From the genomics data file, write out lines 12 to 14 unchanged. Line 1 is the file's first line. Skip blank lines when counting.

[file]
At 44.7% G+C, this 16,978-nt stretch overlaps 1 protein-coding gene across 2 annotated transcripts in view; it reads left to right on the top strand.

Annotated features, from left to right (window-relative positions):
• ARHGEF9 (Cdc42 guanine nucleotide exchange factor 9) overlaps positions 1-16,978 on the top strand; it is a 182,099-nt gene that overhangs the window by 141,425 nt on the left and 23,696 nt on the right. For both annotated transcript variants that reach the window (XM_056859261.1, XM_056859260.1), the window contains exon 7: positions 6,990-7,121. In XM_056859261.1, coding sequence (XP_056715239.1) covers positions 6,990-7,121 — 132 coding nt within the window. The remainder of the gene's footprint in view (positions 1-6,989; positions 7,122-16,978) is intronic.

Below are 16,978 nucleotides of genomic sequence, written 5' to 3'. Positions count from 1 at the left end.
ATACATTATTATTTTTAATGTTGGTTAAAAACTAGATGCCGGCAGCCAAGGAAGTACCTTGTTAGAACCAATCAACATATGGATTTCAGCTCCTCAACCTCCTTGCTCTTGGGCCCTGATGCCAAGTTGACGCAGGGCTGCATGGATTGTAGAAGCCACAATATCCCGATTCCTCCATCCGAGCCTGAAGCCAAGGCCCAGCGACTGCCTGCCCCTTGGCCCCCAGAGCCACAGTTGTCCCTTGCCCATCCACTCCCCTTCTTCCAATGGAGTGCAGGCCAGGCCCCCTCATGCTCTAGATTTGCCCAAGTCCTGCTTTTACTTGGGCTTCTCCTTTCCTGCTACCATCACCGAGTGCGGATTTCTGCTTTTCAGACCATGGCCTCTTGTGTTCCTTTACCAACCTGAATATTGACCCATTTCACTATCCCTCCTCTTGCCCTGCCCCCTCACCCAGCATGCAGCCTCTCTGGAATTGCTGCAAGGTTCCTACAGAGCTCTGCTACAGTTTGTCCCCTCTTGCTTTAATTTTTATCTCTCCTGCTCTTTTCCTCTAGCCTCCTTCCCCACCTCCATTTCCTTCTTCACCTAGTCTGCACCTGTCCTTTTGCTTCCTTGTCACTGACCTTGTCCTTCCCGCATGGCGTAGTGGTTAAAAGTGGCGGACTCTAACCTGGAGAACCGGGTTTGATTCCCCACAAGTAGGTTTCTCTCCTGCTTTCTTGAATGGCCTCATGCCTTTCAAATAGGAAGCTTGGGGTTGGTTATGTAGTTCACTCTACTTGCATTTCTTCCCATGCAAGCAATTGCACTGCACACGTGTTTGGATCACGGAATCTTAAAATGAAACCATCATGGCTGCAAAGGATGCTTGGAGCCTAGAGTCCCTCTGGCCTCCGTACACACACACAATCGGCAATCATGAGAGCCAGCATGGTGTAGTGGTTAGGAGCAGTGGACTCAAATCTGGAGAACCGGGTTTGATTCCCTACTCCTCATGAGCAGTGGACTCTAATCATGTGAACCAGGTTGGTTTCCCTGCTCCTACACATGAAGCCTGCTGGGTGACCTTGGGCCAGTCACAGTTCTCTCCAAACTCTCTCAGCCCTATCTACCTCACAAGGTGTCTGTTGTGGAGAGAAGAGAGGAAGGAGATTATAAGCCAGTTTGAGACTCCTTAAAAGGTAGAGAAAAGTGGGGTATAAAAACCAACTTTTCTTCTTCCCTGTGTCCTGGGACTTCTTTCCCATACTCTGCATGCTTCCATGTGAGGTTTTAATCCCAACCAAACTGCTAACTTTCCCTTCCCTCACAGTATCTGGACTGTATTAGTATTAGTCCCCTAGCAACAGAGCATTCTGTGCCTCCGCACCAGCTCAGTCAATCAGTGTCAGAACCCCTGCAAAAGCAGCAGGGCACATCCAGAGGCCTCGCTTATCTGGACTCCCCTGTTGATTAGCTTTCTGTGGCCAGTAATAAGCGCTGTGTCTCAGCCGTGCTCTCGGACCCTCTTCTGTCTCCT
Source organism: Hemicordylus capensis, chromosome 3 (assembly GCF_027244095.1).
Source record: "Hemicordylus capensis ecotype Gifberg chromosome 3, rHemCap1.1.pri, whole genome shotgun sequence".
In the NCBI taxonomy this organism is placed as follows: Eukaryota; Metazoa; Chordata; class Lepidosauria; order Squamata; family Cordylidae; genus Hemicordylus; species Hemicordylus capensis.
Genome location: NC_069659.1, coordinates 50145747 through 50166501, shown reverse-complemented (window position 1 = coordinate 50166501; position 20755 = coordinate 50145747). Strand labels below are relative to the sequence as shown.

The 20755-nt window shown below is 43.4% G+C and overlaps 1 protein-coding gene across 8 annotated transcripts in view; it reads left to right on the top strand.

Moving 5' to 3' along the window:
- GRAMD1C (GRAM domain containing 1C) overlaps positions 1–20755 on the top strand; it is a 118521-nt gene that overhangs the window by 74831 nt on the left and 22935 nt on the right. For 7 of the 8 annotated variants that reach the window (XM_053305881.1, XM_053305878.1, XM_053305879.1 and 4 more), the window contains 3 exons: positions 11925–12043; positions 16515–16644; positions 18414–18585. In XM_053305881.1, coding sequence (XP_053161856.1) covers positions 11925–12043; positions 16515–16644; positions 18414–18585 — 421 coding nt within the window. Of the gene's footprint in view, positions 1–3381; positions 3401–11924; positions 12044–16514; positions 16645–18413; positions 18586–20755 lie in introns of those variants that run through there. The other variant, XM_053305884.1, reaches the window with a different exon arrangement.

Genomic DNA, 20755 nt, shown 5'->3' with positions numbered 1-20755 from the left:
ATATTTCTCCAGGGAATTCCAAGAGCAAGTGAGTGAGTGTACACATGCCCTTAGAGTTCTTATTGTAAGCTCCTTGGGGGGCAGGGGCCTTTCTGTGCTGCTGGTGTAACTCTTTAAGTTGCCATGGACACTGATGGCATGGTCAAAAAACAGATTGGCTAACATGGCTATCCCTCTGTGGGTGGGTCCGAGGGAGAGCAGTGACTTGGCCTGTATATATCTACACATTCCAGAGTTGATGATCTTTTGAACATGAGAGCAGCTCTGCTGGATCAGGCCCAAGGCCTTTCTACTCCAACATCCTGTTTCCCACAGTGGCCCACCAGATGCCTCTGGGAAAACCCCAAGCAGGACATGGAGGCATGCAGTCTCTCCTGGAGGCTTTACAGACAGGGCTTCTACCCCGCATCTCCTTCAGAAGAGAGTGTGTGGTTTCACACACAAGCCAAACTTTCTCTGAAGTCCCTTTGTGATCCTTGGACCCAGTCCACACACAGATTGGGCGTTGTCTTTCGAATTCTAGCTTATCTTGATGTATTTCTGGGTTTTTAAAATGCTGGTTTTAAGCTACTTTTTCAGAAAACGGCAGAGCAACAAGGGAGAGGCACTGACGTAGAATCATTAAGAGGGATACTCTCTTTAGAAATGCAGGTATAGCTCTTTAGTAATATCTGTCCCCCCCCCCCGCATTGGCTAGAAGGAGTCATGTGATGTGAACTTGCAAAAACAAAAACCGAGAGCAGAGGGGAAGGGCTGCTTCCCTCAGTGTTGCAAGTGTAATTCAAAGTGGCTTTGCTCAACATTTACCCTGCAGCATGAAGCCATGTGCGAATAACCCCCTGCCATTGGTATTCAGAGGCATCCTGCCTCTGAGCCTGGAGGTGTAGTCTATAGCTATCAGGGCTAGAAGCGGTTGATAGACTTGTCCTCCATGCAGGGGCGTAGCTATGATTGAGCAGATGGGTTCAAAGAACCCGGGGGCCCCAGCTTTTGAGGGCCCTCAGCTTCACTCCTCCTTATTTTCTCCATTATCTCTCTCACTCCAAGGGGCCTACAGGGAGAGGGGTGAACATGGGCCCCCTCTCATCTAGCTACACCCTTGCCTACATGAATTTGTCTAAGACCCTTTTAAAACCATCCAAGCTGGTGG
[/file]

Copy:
- GRAMD1C (GRAM domain containing 1C) overlaps positions 1–20755 on the top strand; it is a 118521-nt gene that overhangs the window by 74831 nt on the left and 22935 nt on the right. For 7 of the 8 annotated variants that reach the window (XM_053305881.1, XM_053305878.1, XM_053305879.1 and 4 more), the window contains 3 exons: positions 11925–12043; positions 16515–16644; positions 18414–18585. In XM_053305881.1, coding sequence (XP_053161856.1) covers positions 11925–12043; positions 16515–16644; positions 18414–18585 — 421 coding nt within the window. Of the gene's footprint in view, positions 1–3381; positions 3401–11924; positions 12044–16514; positions 16645–18413; positions 18586–20755 lie in introns of those variants that run through there. The other variant, XM_053305884.1, reaches the window with a different exon arrangement.

Genomic DNA, 20755 nt, shown 5'->3' with positions numbered 1-20755 from the left:
ATATTTCTCCAGGGAATTCCAAGAGCAAGTGAGTGAGTGTACACATGCCCTTAGAGTTCTTATTGTAAGCTCCTTGGGGGGCAGGGGCCTTTCTGTGCTGCTGGTGTAACTCTTTAAGTTGCCATGGACACTGATGGCATGGTCAAAAAACAGATTGGCTAACATGGCTATCCCTCTGTGGGTGGGTCCGAGGGAGAGCAGTGACTTGGCCTGTATATATCTACACATTCCAGAGTTGATGATCTTTTGAACATGAGAGCAGCTCTGCTGGATCAGGCCCAAGGCCTTTCTACTCCAACATCCTGTTTCCCACAGTGGCCCACCAGATGCCTCTGGGAAAACCCCAAGCAGGACATGGAGGCATGCAGTCTCTCCTGGAGGCTTTACAGACAGGGCTTCTACCCCGCATCTCCTTCAGAAGAGAGTGTGTGGTTTCACACACAAGCCAAACTTTCTCTGAAGTCCCTTTGTGATCCTTGGACCCAGTCCACACACAGATTGGGCGTTGTCTTTCGAATTCTAGCTTATCTTGATGTATTTCTGGGTTTTTAAAATGCTGGTTTTAAGCTACTTTTTCAGAAAACGGCAGAGCAACAAGGGAGAGGCACTGACGTAGAATCATTAAGAGGGATACTCTCTTTAGAAATGCAGGTATAGCTCTTTAGTAATATCTGTCCCCCCCCCCCGCATTGGCTAGAAGGAGTCATGTGATGTGAACTTGCAAAAACAAAAACCGAGAGCAGAGGGGAAGGGCTGCTTCCCTCAGTGTTGCAAGTGTAATTCAAAGTGGCTTTGCTCAACATTTACCCTGCAGCATGAAGCCATGTGCGAATAACCCCCTGCCATTGGTATTCAGAGGCATCCTGCCTCTGAGCCTGGAGGTGTAGTCTATAGCTATCAGGGCTAGAAGCGGTTGATAGACTTGTCCTCCATGCAGGGGCGTAGCTATGATTGAGCAGATGGGTTCAAAGAACCCGGGGGCCCCAGCTTTTGAGGGCCCTCAGCTTCACTCCTCCTTATTTTCTCCATTATCTCTCTCACTCCAAGGGGCCTACAGGGAGAGGGGTGAACATGGGCCCCCTCTCATCTAGCTACACCCTTGCCTACATGAATTTGTCTAAGACCCTTTTAAAACCATCCAAGCTGGTGG